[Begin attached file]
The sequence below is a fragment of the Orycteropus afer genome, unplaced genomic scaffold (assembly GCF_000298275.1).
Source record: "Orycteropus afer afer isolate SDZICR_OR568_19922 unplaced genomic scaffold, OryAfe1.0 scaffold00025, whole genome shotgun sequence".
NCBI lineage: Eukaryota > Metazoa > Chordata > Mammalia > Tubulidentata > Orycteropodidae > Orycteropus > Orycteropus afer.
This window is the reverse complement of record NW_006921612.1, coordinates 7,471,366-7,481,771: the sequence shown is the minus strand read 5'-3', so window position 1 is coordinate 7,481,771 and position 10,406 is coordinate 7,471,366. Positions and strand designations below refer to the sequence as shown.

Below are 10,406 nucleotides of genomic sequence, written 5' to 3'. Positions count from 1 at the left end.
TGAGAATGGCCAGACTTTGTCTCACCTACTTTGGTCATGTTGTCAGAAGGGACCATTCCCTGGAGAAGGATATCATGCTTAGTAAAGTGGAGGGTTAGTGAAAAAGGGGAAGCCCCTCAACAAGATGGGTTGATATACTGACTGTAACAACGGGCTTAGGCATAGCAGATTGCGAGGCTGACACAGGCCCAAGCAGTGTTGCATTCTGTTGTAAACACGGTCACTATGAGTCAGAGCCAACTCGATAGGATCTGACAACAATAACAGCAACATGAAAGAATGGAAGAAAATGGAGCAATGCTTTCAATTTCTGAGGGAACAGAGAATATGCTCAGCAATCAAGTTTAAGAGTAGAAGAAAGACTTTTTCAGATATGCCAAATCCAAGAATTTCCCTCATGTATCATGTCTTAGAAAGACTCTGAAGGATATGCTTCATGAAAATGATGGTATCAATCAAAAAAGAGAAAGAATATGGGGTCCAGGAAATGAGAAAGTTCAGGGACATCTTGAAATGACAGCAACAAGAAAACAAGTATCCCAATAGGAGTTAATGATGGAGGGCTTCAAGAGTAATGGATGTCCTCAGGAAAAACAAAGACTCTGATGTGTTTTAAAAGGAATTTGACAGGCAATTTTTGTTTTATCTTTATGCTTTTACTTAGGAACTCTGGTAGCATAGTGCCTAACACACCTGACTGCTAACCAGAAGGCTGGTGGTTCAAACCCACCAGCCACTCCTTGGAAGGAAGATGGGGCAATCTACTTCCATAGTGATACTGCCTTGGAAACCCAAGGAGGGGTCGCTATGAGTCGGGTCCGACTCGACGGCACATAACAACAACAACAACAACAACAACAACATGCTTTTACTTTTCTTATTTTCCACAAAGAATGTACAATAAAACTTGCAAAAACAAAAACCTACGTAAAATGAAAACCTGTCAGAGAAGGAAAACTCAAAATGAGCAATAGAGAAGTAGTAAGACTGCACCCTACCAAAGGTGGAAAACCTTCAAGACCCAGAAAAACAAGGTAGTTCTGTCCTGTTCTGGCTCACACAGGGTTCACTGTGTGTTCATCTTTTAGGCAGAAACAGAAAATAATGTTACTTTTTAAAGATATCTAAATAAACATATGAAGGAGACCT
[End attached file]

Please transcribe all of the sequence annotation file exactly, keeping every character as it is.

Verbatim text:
The sequence below is a fragment of the Orycteropus afer genome, unplaced genomic scaffold (assembly GCF_000298275.1).
Source record: "Orycteropus afer afer isolate SDZICR_OR568_19922 unplaced genomic scaffold, OryAfe1.0 scaffold00025, whole genome shotgun sequence".
NCBI lineage: Eukaryota > Metazoa > Chordata > Mammalia > Tubulidentata > Orycteropodidae > Orycteropus > Orycteropus afer.
This window is the reverse complement of record NW_006921612.1, coordinates 7,471,366-7,481,771: the sequence shown is the minus strand read 5'-3', so window position 1 is coordinate 7,481,771 and position 10,406 is coordinate 7,471,366. Positions and strand designations below refer to the sequence as shown.

Below are 10,406 nucleotides of genomic sequence, written 5' to 3'. Positions count from 1 at the left end.
TGAGAATGGCCAGACTTTGTCTCACCTACTTTGGTCATGTTGTCAGAAGGGACCATTCCCTGGAGAAGGATATCATGCTTAGTAAAGTGGAGGGTTAGTGAAAAAGGGGAAGCCCCTCAACAAGATGGGTTGATATACTGACTGTAACAACGGGCTTAGGCATAGCAGATTGCGAGGCTGACACAGGCCCAAGCAGTGTTGCATTCTGTTGTAAACACGGTCACTATGAGTCAGAGCCAACTCGATAGGATCTGACAACAATAACAGCAACATGAAAGAATGGAAGAAAATGGAGCAATGCTTTCAATTTCTGAGGGAACAGAGAATATGCTCAGCAATCAAGTTTAAGAGTAGAAGAAAGACTTTTTCAGATATGCCAAATCCAAGAATTTCCCTCATGTATCATGTCTTAGAAAGACTCTGAAGGATATGCTTCATGAAAATGATGGTATCAATCAAAAAAGAGAAAGAATATGGGGTCCAGGAAATGAGAAAGTTCAGGGACATCTTGAAATGACAGCAACAAGAAAACAAGTATCCCAATAGGAGTTAATGATGGAGGGCTTCAAGAGTAATGGATGTCCTCAGGAAAAACAAAGACTCTGATGTGTTTTAAAAGGAATTTGACAGGCAATTTTTGTTTTATCTTTATGCTTTTACTTAGGAACTCTGGTAGCATAGTGCCTAACACACCTGACTGCTAACCAGAAGGCTGGTGGTTCAAACCCACCAGCCACTCCTTGGAAGGAAGATGGGGCAATCTACTTCCATAGTGATACTGCCTTGGAAACCCAAGGAGGGGTCGCTATGAGTCGGGTCCGACTCGACGGCACATAACAACAACAACAACAACAACAACAACATGCTTTTACTTTTCTTATTTTCCACAAAGAATGTACAATAAAACTTGCAAAAACAAAAACCTACGTAAAATGAAAACCTGTCAGAGAAGGAAAACTCAAAATGAGCAATAGAGAAGTAGTAAGACTGCACCCTACCAAAGGTGGAAAACCTTCAAGACCCAGAAAAACAAGGTAGTTCTGTCCTGTTCTGGCTCACACAGGGTTCACTGTGTGTTCATCTTTTAGGCAGAAACAGAAAATAATGTTACTTTTTAAAGATATCTAAATAAACATATGAAGGAGACCT